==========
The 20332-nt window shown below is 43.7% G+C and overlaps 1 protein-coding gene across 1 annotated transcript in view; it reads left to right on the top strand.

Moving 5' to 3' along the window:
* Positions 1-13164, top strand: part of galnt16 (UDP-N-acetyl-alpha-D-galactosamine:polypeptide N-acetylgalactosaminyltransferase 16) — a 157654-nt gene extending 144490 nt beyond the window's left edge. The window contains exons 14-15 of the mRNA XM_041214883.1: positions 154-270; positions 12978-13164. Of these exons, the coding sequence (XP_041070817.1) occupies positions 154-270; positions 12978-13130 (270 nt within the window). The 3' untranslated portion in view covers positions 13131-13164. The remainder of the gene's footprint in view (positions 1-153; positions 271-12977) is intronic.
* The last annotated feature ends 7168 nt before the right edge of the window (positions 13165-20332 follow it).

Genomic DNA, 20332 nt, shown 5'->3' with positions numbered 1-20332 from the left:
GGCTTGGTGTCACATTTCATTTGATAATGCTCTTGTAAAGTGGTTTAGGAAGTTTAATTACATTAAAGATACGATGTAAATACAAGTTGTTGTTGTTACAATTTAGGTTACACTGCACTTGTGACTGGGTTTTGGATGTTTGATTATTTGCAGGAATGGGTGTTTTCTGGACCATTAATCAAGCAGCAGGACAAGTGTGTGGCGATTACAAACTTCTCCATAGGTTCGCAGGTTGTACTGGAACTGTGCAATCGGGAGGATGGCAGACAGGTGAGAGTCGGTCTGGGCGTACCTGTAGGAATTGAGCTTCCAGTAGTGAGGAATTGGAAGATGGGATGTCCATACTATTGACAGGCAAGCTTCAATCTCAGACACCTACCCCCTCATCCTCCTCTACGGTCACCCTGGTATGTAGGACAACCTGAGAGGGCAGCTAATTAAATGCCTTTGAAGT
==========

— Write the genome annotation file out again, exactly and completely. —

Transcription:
The 20332-nt window shown below is 43.7% G+C and overlaps 1 protein-coding gene across 1 annotated transcript in view; it reads left to right on the top strand.

Moving 5' to 3' along the window:
* Positions 1-13164, top strand: part of galnt16 (UDP-N-acetyl-alpha-D-galactosamine:polypeptide N-acetylgalactosaminyltransferase 16) — a 157654-nt gene extending 144490 nt beyond the window's left edge. The window contains exons 14-15 of the mRNA XM_041214883.1: positions 154-270; positions 12978-13164. Of these exons, the coding sequence (XP_041070817.1) occupies positions 154-270; positions 12978-13130 (270 nt within the window). The 3' untranslated portion in view covers positions 13131-13164. The remainder of the gene's footprint in view (positions 1-153; positions 271-12977) is intronic.
* The last annotated feature ends 7168 nt before the right edge of the window (positions 13165-20332 follow it).

Genomic DNA, 20332 nt, shown 5'->3' with positions numbered 1-20332 from the left:
GGCTTGGTGTCACATTTCATTTGATAATGCTCTTGTAAAGTGGTTTAGGAAGTTTAATTACATTAAAGATACGATGTAAATACAAGTTGTTGTTGTTACAATTTAGGTTACACTGCACTTGTGACTGGGTTTTGGATGTTTGATTATTTGCAGGAATGGGTGTTTTCTGGACCATTAATCAAGCAGCAGGACAAGTGTGTGGCGATTACAAACTTCTCCATAGGTTCGCAGGTTGTACTGGAACTGTGCAATCGGGAGGATGGCAGACAGGTGAGAGTCGGTCTGGGCGTACCTGTAGGAATTGAGCTTCCAGTAGTGAGGAATTGGAAGATGGGATGTCCATACTATTGACAGGCAAGCTTCAATCTCAGACACCTACCCCCTCATCCTCCTCTACGGTCACCCTGGTATGTAGGACAACCTGAGAGGGCAGCTAATTAAATGCCTTTGAAGT